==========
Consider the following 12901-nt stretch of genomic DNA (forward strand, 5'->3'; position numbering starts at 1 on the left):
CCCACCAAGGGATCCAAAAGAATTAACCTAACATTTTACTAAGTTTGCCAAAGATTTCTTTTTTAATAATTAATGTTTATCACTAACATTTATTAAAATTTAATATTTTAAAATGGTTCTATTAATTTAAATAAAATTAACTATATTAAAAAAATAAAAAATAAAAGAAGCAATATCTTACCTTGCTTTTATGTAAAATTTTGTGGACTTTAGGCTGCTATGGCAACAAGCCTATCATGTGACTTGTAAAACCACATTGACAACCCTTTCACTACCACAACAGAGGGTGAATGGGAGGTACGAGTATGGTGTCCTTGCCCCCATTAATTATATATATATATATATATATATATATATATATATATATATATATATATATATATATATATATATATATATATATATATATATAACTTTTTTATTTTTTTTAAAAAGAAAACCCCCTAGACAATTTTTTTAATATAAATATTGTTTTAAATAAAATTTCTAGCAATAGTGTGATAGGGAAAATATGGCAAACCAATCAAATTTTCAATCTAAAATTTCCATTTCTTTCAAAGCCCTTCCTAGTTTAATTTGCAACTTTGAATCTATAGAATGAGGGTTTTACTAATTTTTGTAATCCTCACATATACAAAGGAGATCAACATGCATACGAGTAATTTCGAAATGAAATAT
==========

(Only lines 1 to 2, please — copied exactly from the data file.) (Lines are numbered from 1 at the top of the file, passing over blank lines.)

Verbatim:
Consider the following 12901-nt stretch of genomic DNA (forward strand, 5'->3'; position numbering starts at 1 on the left):
CCCACCAAGGGATCCAAAAGAATTAACCTAACATTTTACTAAGTTTGCCAAAGATTTCTTTTTTAATAATTAATGTTTATCACTAACATTTATTAAAATTTAATATTTTAAAATGGTTCTATTAATTTAAATAAAATTAACTATATTAAAAAAATAAAAAATAAAAGAAGCAATATCTTACCTTGCTTTTATGTAAAATTTTGTGGACTTTAGGCTGCTATGGCAACAAGCCTATCATGTGACTTGTAAAACCACATTGACAACCCTTTCACTACCACAACAGAGGGTGAATGGGAGGTACGAGTATGGTGTCCTTGCCCCCATTAATTATATATATATATATATATATATATATATATATATATATATATATATATATATATATATATATATATATATATATATATATATAACTTTTTTATTTTTTTTAAAAAGAAAACCCCCTAGACAATTTTTTTAATATAAATATTGTTTTAAATAAAATTTCTAGCAATAGTGTGATAGGGAAAATATGGCAAACCAATCAAATTTTCAATCTAAAATTTCCATTTCTTTCAAAGCCCTTCCTAGTTTAATTTGCAACTTTGAATCTATAGAATGAGGGTTTTACTAATTTTTGTAATCCTCACATATACAAAGGAGATCAACATGCATACGAGTAATTTCGAAATGAAATAT